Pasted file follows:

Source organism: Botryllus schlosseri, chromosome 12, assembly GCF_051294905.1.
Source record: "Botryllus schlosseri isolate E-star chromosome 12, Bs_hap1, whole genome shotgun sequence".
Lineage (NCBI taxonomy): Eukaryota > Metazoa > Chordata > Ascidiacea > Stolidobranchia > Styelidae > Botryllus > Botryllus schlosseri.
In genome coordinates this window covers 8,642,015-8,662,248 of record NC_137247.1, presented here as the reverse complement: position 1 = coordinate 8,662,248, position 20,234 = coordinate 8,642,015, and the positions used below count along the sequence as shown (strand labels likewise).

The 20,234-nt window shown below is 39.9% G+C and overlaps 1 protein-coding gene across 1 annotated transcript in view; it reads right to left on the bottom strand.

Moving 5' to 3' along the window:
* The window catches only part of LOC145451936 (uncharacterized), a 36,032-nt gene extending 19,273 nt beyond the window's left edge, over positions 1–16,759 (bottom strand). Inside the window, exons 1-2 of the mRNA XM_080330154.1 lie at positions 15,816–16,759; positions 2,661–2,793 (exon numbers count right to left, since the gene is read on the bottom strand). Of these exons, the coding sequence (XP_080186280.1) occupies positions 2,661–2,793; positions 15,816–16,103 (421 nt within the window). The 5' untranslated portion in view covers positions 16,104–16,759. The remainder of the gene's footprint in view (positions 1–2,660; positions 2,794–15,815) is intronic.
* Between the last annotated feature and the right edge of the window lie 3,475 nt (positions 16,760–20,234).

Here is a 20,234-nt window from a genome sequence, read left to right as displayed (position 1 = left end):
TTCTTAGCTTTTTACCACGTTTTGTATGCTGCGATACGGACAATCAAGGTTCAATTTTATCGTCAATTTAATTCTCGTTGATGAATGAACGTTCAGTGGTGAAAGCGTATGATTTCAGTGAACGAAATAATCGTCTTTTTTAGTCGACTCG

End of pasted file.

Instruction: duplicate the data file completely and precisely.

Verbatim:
Source organism: Botryllus schlosseri, chromosome 12, assembly GCF_051294905.1.
Source record: "Botryllus schlosseri isolate E-star chromosome 12, Bs_hap1, whole genome shotgun sequence".
Lineage (NCBI taxonomy): Eukaryota > Metazoa > Chordata > Ascidiacea > Stolidobranchia > Styelidae > Botryllus > Botryllus schlosseri.
In genome coordinates this window covers 8,642,015-8,662,248 of record NC_137247.1, presented here as the reverse complement: position 1 = coordinate 8,662,248, position 20,234 = coordinate 8,642,015, and the positions used below count along the sequence as shown (strand labels likewise).

The 20,234-nt window shown below is 39.9% G+C and overlaps 1 protein-coding gene across 1 annotated transcript in view; it reads right to left on the bottom strand.

Moving 5' to 3' along the window:
* The window catches only part of LOC145451936 (uncharacterized), a 36,032-nt gene extending 19,273 nt beyond the window's left edge, over positions 1–16,759 (bottom strand). Inside the window, exons 1-2 of the mRNA XM_080330154.1 lie at positions 15,816–16,759; positions 2,661–2,793 (exon numbers count right to left, since the gene is read on the bottom strand). Of these exons, the coding sequence (XP_080186280.1) occupies positions 2,661–2,793; positions 15,816–16,103 (421 nt within the window). The 5' untranslated portion in view covers positions 16,104–16,759. The remainder of the gene's footprint in view (positions 1–2,660; positions 2,794–15,815) is intronic.
* Between the last annotated feature and the right edge of the window lie 3,475 nt (positions 16,760–20,234).

Here is a 20,234-nt window from a genome sequence, read left to right as displayed (position 1 = left end):
TTCTTAGCTTTTTACCACGTTTTGTATGCTGCGATACGGACAATCAAGGTTCAATTTTATCGTCAATTTAATTCTCGTTGATGAATGAACGTTCAGTGGTGAAAGCGTATGATTTCAGTGAACGAAATAATCGTCTTTTTTAGTCGACTCG